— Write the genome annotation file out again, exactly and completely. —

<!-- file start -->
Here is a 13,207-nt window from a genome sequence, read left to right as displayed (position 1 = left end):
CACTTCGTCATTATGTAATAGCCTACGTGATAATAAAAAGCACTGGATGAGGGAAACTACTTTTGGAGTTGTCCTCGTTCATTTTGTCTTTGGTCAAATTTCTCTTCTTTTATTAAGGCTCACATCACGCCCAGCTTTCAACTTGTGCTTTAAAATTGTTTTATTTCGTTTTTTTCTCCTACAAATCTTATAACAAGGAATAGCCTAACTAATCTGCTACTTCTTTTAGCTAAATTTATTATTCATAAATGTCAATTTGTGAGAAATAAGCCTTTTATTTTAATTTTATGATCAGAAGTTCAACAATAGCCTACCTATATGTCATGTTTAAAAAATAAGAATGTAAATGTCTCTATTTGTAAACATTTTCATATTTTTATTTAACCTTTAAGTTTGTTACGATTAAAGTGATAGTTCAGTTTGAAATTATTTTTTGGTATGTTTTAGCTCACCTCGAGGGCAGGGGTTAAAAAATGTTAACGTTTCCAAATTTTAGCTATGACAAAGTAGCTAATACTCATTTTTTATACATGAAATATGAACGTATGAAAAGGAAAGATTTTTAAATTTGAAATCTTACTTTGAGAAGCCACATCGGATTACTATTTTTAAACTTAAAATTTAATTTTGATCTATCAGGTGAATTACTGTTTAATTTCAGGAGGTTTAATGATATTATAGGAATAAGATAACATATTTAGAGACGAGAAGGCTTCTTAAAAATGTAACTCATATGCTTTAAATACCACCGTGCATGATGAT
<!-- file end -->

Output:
Here is a 13,207-nt window from a genome sequence, read left to right as displayed (position 1 = left end):
CACTTCGTCATTATGTAATAGCCTACGTGATAATAAAAAGCACTGGATGAGGGAAACTACTTTTGGAGTTGTCCTCGTTCATTTTGTCTTTGGTCAAATTTCTCTTCTTTTATTAAGGCTCACATCACGCCCAGCTTTCAACTTGTGCTTTAAAATTGTTTTATTTCGTTTTTTTCTCCTACAAATCTTATAACAAGGAATAGCCTAACTAATCTGCTACTTCTTTTAGCTAAATTTATTATTCATAAATGTCAATTTGTGAGAAATAAGCCTTTTATTTTAATTTTATGATCAGAAGTTCAACAATAGCCTACCTATATGTCATGTTTAAAAAATAAGAATGTAAATGTCTCTATTTGTAAACATTTTCATATTTTTATTTAACCTTTAAGTTTGTTACGATTAAAGTGATAGTTCAGTTTGAAATTATTTTTTGGTATGTTTTAGCTCACCTCGAGGGCAGGGGTTAAAAAATGTTAACGTTTCCAAATTTTAGCTATGACAAAGTAGCTAATACTCATTTTTTATACATGAAATATGAACGTATGAAAAGGAAAGATTTTTAAATTTGAAATCTTACTTTGAGAAGCCACATCGGATTACTATTTTTAAACTTAAAATTTAATTTTGATCTATCAGGTGAATTACTGTTTAATTTCAGGAGGTTTAATGATATTATAGGAATAAGATAACATATTTAGAGACGAGAAGGCTTCTTAAAAATGTAACTCATATGCTTTAAATACCACCGTGCATGATGAT